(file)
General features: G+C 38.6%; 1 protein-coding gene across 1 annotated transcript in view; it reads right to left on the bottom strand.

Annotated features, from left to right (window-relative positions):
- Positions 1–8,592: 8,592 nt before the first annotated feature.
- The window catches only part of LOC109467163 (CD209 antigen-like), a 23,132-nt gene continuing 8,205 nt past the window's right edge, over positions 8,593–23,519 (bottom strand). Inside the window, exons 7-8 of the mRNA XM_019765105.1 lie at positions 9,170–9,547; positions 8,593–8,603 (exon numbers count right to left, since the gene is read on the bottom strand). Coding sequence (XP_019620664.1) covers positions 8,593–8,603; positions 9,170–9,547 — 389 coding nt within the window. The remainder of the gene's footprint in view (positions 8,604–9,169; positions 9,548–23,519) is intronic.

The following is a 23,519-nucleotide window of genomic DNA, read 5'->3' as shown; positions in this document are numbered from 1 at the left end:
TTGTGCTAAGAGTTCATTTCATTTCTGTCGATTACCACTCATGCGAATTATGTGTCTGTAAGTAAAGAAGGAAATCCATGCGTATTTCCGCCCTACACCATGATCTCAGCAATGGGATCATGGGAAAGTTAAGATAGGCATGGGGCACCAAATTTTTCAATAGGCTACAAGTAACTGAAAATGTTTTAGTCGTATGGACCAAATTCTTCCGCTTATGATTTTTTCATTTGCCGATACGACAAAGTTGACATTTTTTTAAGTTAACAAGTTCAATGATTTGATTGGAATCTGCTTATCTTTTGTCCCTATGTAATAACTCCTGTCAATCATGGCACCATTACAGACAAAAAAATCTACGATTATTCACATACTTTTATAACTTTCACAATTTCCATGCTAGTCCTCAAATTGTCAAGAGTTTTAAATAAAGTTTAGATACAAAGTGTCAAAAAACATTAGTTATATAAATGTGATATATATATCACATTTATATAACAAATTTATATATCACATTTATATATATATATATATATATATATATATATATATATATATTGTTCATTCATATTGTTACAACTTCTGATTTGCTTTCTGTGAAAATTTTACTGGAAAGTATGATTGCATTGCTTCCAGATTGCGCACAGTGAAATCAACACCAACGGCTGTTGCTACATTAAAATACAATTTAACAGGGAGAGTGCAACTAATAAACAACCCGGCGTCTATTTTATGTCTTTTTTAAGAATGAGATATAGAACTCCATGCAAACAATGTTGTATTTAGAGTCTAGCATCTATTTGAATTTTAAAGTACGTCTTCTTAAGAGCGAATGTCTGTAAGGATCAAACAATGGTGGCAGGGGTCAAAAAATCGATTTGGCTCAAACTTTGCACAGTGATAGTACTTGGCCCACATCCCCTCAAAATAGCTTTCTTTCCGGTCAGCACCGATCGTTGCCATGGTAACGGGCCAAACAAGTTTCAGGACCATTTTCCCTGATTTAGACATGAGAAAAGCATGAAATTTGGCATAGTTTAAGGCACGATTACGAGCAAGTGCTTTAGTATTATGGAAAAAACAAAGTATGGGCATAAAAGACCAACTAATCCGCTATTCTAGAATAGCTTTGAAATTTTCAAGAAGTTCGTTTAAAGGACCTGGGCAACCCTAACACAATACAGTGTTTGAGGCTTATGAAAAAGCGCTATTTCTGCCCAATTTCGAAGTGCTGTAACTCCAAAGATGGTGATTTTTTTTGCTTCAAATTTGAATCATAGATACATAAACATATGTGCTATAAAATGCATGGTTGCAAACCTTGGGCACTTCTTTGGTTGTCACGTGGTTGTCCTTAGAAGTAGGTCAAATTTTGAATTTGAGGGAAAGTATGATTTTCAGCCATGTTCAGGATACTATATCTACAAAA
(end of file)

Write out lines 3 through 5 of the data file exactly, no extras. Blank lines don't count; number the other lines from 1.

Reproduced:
- Positions 1–8,592: 8,592 nt before the first annotated feature.
- The window catches only part of LOC109467163 (CD209 antigen-like), a 23,132-nt gene continuing 8,205 nt past the window's right edge, over positions 8,593–23,519 (bottom strand). Inside the window, exons 7-8 of the mRNA XM_019765105.1 lie at positions 9,170–9,547; positions 8,593–8,603 (exon numbers count right to left, since the gene is read on the bottom strand). Coding sequence (XP_019620664.1) covers positions 8,593–8,603; positions 9,170–9,547 — 389 coding nt within the window. The remainder of the gene's footprint in view (positions 8,604–9,169; positions 9,548–23,519) is intronic.

The following is a 23,519-nucleotide window of genomic DNA, read 5'->3' as shown; positions in this document are numbered from 1 at the left end: